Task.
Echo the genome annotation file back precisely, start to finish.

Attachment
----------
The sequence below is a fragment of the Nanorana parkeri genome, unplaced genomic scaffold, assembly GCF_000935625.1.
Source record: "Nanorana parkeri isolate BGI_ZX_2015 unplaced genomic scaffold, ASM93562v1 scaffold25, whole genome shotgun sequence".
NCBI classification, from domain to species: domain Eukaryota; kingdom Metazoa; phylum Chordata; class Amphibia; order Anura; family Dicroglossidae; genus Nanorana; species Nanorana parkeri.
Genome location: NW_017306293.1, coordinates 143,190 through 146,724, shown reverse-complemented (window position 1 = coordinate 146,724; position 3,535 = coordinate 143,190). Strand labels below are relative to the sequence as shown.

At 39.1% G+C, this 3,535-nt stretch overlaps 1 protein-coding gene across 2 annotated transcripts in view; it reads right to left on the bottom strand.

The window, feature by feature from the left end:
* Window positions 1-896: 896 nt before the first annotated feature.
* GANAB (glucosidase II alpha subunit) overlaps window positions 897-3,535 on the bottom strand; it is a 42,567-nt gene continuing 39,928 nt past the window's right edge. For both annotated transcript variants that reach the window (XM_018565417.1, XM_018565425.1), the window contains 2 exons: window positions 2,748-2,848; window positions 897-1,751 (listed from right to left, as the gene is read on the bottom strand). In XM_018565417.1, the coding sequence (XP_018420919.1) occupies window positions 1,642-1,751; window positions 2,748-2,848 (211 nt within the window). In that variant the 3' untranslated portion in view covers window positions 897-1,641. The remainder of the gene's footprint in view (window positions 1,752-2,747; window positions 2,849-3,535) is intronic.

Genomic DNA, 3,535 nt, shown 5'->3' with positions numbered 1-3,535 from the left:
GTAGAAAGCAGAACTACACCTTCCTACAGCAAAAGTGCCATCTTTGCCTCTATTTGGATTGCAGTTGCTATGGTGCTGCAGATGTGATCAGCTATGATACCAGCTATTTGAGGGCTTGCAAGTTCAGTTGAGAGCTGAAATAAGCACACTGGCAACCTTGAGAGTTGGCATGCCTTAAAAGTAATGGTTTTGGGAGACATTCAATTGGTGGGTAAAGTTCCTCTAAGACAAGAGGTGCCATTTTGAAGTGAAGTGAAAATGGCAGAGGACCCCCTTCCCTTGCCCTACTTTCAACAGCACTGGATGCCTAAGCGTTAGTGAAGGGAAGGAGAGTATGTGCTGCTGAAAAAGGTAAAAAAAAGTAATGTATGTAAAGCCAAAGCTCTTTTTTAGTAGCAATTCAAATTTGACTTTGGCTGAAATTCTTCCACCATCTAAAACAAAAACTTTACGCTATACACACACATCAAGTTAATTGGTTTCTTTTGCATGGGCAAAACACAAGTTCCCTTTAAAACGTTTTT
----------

The sequence below is a fragment of the Nanorana parkeri genome, unplaced genomic scaffold, assembly GCF_000935625.1.
Source record: "Nanorana parkeri isolate BGI_ZX_2015 unplaced genomic scaffold, ASM93562v1 scaffold25, whole genome shotgun sequence".
NCBI classification, from domain to species: domain Eukaryota; kingdom Metazoa; phylum Chordata; class Amphibia; order Anura; family Dicroglossidae; genus Nanorana; species Nanorana parkeri.
Genome location: NW_017306293.1, coordinates 143,190 through 146,724, shown reverse-complemented (window position 1 = coordinate 146,724; position 3,535 = coordinate 143,190). Strand labels below are relative to the sequence as shown.

At 39.1% G+C, this 3,535-nt stretch overlaps 1 protein-coding gene across 2 annotated transcripts in view; it reads right to left on the bottom strand.

The window, feature by feature from the left end:
* Window positions 1-896: 896 nt before the first annotated feature.
* GANAB (glucosidase II alpha subunit) overlaps window positions 897-3,535 on the bottom strand; it is a 42,567-nt gene continuing 39,928 nt past the window's right edge. For both annotated transcript variants that reach the window (XM_018565417.1, XM_018565425.1), the window contains 2 exons: window positions 2,748-2,848; window positions 897-1,751 (listed from right to left, as the gene is read on the bottom strand). In XM_018565417.1, the coding sequence (XP_018420919.1) occupies window positions 1,642-1,751; window positions 2,748-2,848 (211 nt within the window). In that variant the 3' untranslated portion in view covers window positions 897-1,641. The remainder of the gene's footprint in view (window positions 1,752-2,747; window positions 2,849-3,535) is intronic.

Genomic DNA, 3,535 nt, shown 5'->3' with positions numbered 1-3,535 from the left:
GTAGAAAGCAGAACTACACCTTCCTACAGCAAAAGTGCCATCTTTGCCTCTATTTGGATTGCAGTTGCTATGGTGCTGCAGATGTGATCAGCTATGATACCAGCTATTTGAGGGCTTGCAAGTTCAGTTGAGAGCTGAAATAAGCACACTGGCAACCTTGAGAGTTGGCATGCCTTAAAAGTAATGGTTTTGGGAGACATTCAATTGGTGGGTAAAGTTCCTCTAAGACAAGAGGTGCCATTTTGAAGTGAAGTGAAAATGGCAGAGGACCCCCTTCCCTTGCCCTACTTTCAACAGCACTGGATGCCTAAGCGTTAGTGAAGGGAAGGAGAGTATGTGCTGCTGAAAAAGGTAAAAAAAAGTAATGTATGTAAAGCCAAAGCTCTTTTTTAGTAGCAATTCAAATTTGACTTTGGCTGAAATTCTTCCACCATCTAAAACAAAAACTTTACGCTATACACACACATCAAGTTAATTGGTTTCTTTTGCATGGGCAAAACACAAGTTCCCTTTAAAACGTTTTT